They say we're becoming desensitized; sex in the media, ultra-violence on our TVs... even our language and tolerances have changed. I kind of think it's the inevitable creep of time. We're constantly seeking new titillation and something to grab our attention. Especially with the constant assault on our senses-it's hard to go anywhere without being bombarded with information.
It's even happened with our food but frankly, I'm surprised it took so long. To go back to the ultra-violence, this became common place in the 90s, but the 'desensitization' too much longer with our food stuffs. Only recently (on a wider scale) have people come around to the idea of raw fish and the like.
Honestly, I don't know what the hold up is with drinks though. Sure, you actually ingest them (unlike some esoteric film choices) but just because they're mixed with alcohol, it seems some ingredients, well, become repulsive-or even taboo.
I recall giving a training where my dad was waiting patiently at the back (in Sri Lanka actually). The subject came up of what might be suitable ingredient to use with a local spirit (Arrack) so I suggested local fruits, herbs and spices. My old man piped up and said surely something like chili wouldn't work, but my answer to him was the same I give to most-no ingredient is out of bounds, simply some need to be used more sparingly than others.
I've always been a fan of using more 'unusual' ingredients, but as with the aforementioned ultra-violence, unusual relates to where your boundaries are. I find nothing strange to using miso mould, bacteria, avocado, bread, fat, grass etc in my drinks, but even chili seemed strange to my dad.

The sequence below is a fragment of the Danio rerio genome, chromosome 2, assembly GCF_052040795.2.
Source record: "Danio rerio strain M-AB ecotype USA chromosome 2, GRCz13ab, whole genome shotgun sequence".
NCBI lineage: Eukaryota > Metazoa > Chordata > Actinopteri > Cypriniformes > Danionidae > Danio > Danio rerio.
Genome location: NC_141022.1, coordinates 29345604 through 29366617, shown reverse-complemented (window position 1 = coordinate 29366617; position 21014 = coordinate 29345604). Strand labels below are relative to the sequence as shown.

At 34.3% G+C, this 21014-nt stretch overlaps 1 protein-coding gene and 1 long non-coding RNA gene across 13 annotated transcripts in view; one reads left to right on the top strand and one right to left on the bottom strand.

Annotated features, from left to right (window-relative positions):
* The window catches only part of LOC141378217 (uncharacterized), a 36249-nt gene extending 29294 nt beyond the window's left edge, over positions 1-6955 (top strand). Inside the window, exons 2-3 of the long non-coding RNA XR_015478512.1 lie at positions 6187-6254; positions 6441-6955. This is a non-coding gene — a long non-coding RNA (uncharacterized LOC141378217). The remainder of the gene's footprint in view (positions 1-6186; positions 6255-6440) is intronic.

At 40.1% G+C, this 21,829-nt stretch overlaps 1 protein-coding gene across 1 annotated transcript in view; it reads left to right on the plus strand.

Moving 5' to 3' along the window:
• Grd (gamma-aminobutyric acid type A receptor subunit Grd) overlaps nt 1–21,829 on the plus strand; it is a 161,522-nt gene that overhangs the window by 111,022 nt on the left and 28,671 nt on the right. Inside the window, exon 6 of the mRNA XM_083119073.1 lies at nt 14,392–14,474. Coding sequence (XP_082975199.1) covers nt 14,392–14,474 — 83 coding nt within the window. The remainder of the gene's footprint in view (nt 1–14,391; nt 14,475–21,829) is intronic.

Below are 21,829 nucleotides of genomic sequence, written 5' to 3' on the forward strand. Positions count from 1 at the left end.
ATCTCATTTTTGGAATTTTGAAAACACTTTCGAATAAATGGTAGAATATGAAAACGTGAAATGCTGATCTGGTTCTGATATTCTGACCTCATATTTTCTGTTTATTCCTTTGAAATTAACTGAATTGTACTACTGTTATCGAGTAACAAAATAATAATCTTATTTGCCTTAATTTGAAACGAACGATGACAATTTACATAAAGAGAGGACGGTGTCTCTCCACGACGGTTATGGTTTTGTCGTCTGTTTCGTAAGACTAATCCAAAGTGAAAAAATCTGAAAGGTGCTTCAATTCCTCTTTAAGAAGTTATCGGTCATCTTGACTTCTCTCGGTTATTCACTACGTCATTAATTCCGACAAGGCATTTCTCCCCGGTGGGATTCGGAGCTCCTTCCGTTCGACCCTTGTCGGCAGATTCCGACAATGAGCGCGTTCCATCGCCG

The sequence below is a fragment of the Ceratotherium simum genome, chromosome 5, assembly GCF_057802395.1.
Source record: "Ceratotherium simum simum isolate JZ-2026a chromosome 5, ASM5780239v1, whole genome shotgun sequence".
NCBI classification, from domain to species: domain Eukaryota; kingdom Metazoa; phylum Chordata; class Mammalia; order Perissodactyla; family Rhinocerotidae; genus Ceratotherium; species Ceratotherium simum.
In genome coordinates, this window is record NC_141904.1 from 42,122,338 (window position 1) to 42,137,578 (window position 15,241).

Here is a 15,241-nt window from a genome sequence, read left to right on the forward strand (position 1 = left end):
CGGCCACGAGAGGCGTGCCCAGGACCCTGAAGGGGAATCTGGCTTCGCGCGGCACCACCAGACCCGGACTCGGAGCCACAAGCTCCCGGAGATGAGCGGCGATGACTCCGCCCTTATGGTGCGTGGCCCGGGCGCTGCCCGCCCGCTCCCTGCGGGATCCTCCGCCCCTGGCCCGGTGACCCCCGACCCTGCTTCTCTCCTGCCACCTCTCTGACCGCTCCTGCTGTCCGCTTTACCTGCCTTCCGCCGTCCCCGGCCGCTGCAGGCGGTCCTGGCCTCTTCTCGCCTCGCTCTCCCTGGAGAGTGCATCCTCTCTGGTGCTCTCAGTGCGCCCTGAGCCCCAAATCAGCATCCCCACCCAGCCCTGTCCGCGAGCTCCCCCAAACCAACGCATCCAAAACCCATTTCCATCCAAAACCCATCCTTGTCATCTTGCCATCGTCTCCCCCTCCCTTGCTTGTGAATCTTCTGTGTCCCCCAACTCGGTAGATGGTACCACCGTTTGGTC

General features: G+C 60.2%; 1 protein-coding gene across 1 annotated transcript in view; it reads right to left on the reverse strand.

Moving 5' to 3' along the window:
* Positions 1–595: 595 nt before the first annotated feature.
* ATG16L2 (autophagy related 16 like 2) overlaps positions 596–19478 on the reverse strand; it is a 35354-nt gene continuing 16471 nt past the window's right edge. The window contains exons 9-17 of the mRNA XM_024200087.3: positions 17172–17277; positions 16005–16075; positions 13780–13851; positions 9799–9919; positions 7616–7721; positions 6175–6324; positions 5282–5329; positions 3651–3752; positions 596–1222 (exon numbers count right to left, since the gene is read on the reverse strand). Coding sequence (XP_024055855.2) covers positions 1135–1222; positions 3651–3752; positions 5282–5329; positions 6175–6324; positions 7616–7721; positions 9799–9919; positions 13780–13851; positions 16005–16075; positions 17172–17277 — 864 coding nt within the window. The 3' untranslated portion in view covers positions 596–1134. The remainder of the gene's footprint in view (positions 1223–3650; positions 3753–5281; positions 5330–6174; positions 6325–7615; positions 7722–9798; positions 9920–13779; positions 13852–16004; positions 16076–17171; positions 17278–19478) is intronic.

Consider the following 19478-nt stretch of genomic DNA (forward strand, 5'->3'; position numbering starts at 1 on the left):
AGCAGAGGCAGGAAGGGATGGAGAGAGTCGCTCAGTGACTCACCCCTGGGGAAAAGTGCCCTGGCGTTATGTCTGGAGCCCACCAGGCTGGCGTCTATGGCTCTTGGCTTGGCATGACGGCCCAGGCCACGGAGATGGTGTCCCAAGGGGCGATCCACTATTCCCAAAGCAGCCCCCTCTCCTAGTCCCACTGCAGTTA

The truth is, drinks really can reflect your mood-or completely contrast it-so something a little bit different can not only take you to a new taste sensation, it can transport you to a completely new place. Sometimes you need something unusual to do this.
You might come across an ingredient with a flavour that you think might pair magically with your favourite spirit, or you might want to create the drinking equivalent of a certain sensation. This might lead you to ingredients you think you can't use-rocks, leather, vines... perhaps (just me?)- but thankfully there's even ways to make these potable. Nothing is out of bounds. You want leather to make that Scotch cocktail perfect to cosy up to the fire with? You want a grassy note in your gin fizz to make it extra-summery? You want a local soil distillate to link the heritage of your English Vodka (Maybe this one is just me)? Perhaps you want the drinking equivalent of the fresh invigorating feeling post rain (petrichor).
As always, the name of the game is balance. If you're using a huge flavour like chili (well chili has the added issue of heat too) or pimento say, then you need to be careful as it can easily dominate. Similarly, you might think you can be heavy handed with something delicate like lavender or rose; not so, too much and it'll taste like potpourri. Not fun.
Alcohol carries flavour well, so if there's something unsightly, or that you don't physically want in your drink, try infusing it into something neutral or that relates to the flavour (higher proof the better), but be careful, it'll change the flavour somewhat, and again, go for subtlety-a little goes a long way and flavour will seep in quickly. And be sensible-some things are poisonous in their raw state-don't go infusing raw kidney beans, tomato vines and deadly nightshade. As always, if in doubt, check!
Desensitization might not be too bad. Perhaps we were too prudish before. Why won't I drink a raw egg drink when I eat homemade mayo, or steak tartare? On that note:
40ml Yellow Chartreuse (yes, but it's the mellower cousin to that odd bottle you were made to do a shot of)
25ml Cherry brandy
2 dashes orange bitters
Small pinch salt (not so weird, it'll round the sweetness)
1 whole egg (trust me)
Add all to a shaker and shake without ice. Fill with cubed ice and shake hard. Strain of all ice with the aid of a tea strainer into a chilled glass. Garnish with grated chocolate. Sip, enjoy and wonder why you never tried this sooner.